Four weeks before the Nov. 2 election, mayoral candidate Annissa Essaibi George is trying to appeal to Black voters, a critical bloc who more solidly backed her challenger in the primary.
On Tuesday, Essaibi George unveiled an “Equity, Inclusion and Justice Agenda,” which includes many proposals she’s already introduced as parts of her other platforms.
“I want to be very clear that this work does not stop here,” Essaibi George said at the Dudley Town Common in Roxbury. “Every single day we will continue to be intentional in rooting out inequity and dismantling racism in the city from education and housing to climate and health care, and even how we fill potholes and fix our sidewalks.”
Essaibi George, a city councilor from Dorchester, is competing against Councilor Michelle Wu, of Roslindale, to become the first woman elected mayor of Boston. Both are courting voters of color, in particular, after three Black candidates were eliminated from contention in the September preliminary election.
In that five-way contest, where most challengers called for diverting funds from police, Essaibi George became defined by her embrace of the Police Department, which she proposed to expand by hiring up to 300 more officers. But all along, she has suggested that reform and support are not mutually exclusive and proposed to diversify the department and make it more transparent — plans she’s now highlighting as part of the equity agenda.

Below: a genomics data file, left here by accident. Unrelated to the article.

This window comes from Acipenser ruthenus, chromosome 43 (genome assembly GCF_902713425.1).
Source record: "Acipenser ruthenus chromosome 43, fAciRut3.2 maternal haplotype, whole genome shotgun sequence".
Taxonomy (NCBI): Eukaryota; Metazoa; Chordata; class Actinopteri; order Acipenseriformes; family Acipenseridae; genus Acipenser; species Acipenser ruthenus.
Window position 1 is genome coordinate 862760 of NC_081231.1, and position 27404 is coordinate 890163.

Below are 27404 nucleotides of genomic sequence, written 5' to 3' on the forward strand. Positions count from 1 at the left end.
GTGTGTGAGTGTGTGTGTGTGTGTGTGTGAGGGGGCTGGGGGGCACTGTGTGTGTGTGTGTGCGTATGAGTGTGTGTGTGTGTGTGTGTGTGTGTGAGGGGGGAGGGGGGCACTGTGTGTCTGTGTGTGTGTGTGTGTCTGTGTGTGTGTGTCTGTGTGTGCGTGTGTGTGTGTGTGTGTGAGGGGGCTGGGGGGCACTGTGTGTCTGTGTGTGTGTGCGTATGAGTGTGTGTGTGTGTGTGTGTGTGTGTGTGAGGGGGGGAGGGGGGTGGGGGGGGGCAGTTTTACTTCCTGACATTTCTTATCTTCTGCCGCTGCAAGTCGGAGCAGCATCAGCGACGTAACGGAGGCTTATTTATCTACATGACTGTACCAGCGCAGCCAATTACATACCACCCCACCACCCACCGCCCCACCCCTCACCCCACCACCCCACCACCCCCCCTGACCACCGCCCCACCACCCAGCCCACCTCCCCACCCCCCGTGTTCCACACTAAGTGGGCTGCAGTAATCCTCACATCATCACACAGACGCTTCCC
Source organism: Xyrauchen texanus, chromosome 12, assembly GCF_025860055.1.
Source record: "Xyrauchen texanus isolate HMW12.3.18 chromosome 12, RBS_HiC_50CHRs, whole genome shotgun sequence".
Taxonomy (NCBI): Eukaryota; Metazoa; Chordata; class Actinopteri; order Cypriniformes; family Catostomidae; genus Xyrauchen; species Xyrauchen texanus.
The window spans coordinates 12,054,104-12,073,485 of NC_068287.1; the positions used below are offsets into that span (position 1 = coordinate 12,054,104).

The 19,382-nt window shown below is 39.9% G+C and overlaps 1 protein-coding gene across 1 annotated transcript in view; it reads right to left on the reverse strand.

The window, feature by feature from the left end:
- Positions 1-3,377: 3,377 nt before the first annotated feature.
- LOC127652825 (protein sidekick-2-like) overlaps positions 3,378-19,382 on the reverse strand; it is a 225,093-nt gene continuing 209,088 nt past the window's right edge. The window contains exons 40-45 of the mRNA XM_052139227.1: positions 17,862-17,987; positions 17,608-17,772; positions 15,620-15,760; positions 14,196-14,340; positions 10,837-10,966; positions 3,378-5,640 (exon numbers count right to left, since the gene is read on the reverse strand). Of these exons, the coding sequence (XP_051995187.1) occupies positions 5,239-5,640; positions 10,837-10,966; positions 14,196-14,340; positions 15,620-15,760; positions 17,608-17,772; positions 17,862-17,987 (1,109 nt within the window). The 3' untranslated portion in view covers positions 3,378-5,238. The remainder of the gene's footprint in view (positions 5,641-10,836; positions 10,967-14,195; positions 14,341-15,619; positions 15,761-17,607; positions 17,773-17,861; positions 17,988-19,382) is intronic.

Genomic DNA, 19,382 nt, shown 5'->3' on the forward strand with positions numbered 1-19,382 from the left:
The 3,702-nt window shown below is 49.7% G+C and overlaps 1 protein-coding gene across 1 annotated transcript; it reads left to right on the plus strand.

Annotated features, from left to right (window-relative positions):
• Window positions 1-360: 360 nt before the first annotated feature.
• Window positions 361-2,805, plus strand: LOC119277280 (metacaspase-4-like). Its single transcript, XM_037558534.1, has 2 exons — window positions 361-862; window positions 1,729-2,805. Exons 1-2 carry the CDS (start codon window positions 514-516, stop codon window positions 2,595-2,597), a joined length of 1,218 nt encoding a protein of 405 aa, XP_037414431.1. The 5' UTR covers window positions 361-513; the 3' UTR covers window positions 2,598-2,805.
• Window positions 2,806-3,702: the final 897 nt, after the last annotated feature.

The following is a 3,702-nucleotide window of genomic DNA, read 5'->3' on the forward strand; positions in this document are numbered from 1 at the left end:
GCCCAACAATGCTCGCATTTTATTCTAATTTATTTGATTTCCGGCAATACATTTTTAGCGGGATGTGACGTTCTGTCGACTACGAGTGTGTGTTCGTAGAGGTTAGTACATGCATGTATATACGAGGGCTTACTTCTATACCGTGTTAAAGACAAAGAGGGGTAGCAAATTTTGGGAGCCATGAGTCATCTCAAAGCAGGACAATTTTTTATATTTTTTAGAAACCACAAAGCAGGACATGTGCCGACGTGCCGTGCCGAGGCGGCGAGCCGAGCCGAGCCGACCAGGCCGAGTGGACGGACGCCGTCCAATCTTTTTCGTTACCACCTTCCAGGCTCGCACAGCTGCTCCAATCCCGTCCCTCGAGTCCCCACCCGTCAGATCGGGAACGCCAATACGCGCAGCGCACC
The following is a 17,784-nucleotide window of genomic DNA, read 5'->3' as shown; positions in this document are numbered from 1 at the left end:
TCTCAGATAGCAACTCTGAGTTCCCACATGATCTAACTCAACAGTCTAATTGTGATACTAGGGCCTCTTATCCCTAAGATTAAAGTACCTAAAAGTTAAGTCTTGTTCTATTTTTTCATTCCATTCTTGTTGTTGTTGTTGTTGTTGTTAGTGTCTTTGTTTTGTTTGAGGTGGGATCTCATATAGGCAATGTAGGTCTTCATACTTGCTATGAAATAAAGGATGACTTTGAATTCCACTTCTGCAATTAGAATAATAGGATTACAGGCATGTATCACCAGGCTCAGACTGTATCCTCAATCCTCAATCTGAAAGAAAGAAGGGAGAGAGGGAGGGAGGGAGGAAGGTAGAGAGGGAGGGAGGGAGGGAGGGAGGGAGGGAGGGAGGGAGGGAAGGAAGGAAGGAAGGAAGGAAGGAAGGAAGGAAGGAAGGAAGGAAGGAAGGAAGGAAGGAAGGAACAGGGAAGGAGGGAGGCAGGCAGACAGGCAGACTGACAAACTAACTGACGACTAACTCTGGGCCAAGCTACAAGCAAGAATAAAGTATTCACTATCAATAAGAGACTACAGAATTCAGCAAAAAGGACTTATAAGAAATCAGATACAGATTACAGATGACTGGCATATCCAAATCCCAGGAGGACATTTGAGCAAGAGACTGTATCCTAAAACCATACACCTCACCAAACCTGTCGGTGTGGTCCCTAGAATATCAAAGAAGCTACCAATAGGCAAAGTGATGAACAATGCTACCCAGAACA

“Everyone in Boston, in every neighborhood, should feel safe,” her agenda states. “Black lives matter, and I’m not afraid of the hard work ahead.”
In the preliminary election, Black voters did not flock to Essaibi George, who gained more of her support from neighborhoods of more conservative and white voters. Wu, who won the preliminary election with 33 percent of the vote to Essaibi George’s 22 percent, finished first or second in 17 of the city’s 22 wards, and never finished below third, the Globe has reported.
Since then, Wu has picked up considerable additional support from prominent Black leaders — including Acting Mayor Kim Janey, whom she beat in the preliminary, and Representative Ayanna Pressley, with whom she served on the council.
In her own remarks to reporters on Tuesday, Wu pointed to her campaign’s “growing momentum,” and described equity as central to all of her campaign platforms.
“This moment in Boston is about centering racial justice and making sure that we are meeting the moment, especially for Black and brown communities in Boston,” Wu said in response to Essaibi George’s proposal.
In her first 100 days as mayor, Essaibi George pledges to launch a transparent and community-led process to hire the next police commissioner. She also pledges to fully implement the recommendations of the Police Reform Task Force, many of which stalled under former mayor Martin J. Walsh.
Essaibi George is calling for police body camera footage to be publicly released within 24 hours of an incident to establish public trust and transparency. And she’s calling for mandatory yearly training for all police officers on racial bias, deescalation, and best practices for responding to mental health crises.
She proposes boosting diversity within the Police Department by partnering with city schools, local universities, and law enforcement groups to recruit candidates. And she calls for giving police candidates from diverse backgrounds — along with all residents — more points on the civil service exam.